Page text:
It is interesting to note how Rashi focuses much of his attention on the state of hunger of the various attendees, and how the focus should now be on the matza. The matza is emblematic of the commandments of this unique night. There is the technical aspect to the commandment, the consumption of the aforementioned food. With the onset of night, the obligation to consume the matza comes into existence, the earliest opportunity to rid oneself from the hunger. There is another critical aspect to the matza: its role in the retelling of the Exodus. The Seder phenomenon is all about the recounting and discussion of the enslavement-to-redemption narrative. The matza is not “merely” a food item we must eat; it is a component of the story of the night. The announcement to the household is the dedication of the matza to this very objective, its role as implement of story now being actualized. It is not quite time to eat the matza, but it is the time to take the matza and bring it into its idealized form. Therefore, speaking of the matza at the start of the Magid is bringing to attention its unique role.

How do we understand this concept alongside the invite for the korban Pesach? Rashi seems focused on the concept of the national nature of the korban Pesach. A person cannot partake from the commandment as an individual; rather, he must unite with his fellow Jews in its performance. Why is this critical to emphasize now? As the Seder experience gets underway, the story combined with the obligatory foods of the night, every individual must approach the event with two mindsets. The first is as an individual, seeking to study and understand the wonders God promulgated onto the world during this epoch of Jewish history. On one level, it is a personal experience, engaging and gaining from the Seder. The commandment of matza falls on each individual, a pathway of solitary involvement. There is another mindset that is necessary for the evening ahead. The individual comes as a member of the Jewish people, united with his fellow brethren. The Seder night is an expression of the Jewish nation, coming together in a most profound manner. The commandment of the korban Pesach personifies this mentality, a commandment that can only be done through a group. The individual must reflect on his part of the whole, as the nation reclaims its identity on this special evening.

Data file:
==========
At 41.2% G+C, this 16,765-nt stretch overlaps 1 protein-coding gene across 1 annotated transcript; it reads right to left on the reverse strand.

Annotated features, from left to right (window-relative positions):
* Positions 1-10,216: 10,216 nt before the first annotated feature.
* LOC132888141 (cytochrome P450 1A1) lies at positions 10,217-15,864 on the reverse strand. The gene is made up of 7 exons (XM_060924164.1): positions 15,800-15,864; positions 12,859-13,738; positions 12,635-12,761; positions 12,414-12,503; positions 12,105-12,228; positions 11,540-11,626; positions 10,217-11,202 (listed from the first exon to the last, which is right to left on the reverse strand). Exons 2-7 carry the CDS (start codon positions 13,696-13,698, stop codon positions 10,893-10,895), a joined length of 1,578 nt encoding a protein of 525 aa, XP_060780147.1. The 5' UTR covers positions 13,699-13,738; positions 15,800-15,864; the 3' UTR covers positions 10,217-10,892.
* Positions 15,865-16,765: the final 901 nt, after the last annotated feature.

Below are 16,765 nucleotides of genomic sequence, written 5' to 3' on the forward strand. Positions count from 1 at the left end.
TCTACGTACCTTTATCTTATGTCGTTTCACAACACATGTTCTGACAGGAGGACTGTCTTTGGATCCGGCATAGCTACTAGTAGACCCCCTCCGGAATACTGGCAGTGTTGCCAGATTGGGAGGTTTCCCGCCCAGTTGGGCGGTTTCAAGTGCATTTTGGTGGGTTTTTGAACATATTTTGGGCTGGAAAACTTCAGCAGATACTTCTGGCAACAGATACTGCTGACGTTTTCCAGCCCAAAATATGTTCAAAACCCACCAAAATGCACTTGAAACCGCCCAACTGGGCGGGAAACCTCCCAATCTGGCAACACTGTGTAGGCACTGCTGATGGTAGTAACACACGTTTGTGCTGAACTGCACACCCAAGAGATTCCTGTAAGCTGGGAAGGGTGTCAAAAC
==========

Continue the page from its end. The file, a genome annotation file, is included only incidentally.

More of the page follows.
The above explanation helps elucidate the content and placement of the introduction to the Magid section of the Haggadah. Before we jump into the core themes of the night, we require a moment of preparation. When we reflect on the two mindsets required, that of individual and member of the nation, we are ready to immerse ourselves into the critical ideas and themes of the night. While a small Aramaic set of statements may at first seem a peculiar way to being the Magid, we can see how in fact they play an essential role in laying out the foundation for the evening ahead.